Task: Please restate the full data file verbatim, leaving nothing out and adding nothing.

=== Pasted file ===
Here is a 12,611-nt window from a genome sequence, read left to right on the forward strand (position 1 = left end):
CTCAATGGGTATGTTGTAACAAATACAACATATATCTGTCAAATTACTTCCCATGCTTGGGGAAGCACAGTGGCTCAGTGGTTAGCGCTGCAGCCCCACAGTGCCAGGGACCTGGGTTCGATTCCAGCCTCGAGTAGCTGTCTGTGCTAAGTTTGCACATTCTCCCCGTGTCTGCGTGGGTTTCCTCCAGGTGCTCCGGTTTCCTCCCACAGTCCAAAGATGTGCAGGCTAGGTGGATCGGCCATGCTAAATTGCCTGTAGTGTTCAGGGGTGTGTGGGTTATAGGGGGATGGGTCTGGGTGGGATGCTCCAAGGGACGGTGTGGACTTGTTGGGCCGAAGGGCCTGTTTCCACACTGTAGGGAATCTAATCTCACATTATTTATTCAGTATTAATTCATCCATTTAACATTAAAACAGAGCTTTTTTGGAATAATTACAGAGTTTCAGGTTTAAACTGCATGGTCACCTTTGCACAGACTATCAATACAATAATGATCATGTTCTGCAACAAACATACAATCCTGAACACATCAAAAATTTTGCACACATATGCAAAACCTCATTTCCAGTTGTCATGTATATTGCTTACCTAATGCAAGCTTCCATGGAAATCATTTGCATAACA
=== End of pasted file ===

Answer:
Here is a 12,611-nt window from a genome sequence, read left to right on the forward strand (position 1 = left end):
CTCAATGGGTATGTTGTAACAAATACAACATATATCTGTCAAATTACTTCCCATGCTTGGGGAAGCACAGTGGCTCAGTGGTTAGCGCTGCAGCCCCACAGTGCCAGGGACCTGGGTTCGATTCCAGCCTCGAGTAGCTGTCTGTGCTAAGTTTGCACATTCTCCCCGTGTCTGCGTGGGTTTCCTCCAGGTGCTCCGGTTTCCTCCCACAGTCCAAAGATGTGCAGGCTAGGTGGATCGGCCATGCTAAATTGCCTGTAGTGTTCAGGGGTGTGTGGGTTATAGGGGGATGGGTCTGGGTGGGATGCTCCAAGGGACGGTGTGGACTTGTTGGGCCGAAGGGCCTGTTTCCACACTGTAGGGAATCTAATCTCACATTATTTATTCAGTATTAATTCATCCATTTAACATTAAAACAGAGCTTTTTTGGAATAATTACAGAGTTTCAGGTTTAAACTGCATGGTCACCTTTGCACAGACTATCAATACAATAATGATCATGTTCTGCAACAAACATACAATCCTGAACACATCAAAAATTTTGCACACATATGCAAAACCTCATTTCCAGTTGTCATGTATATTGCTTACCTAATGCAAGCTTCCATGGAAATCATTTGCATAACA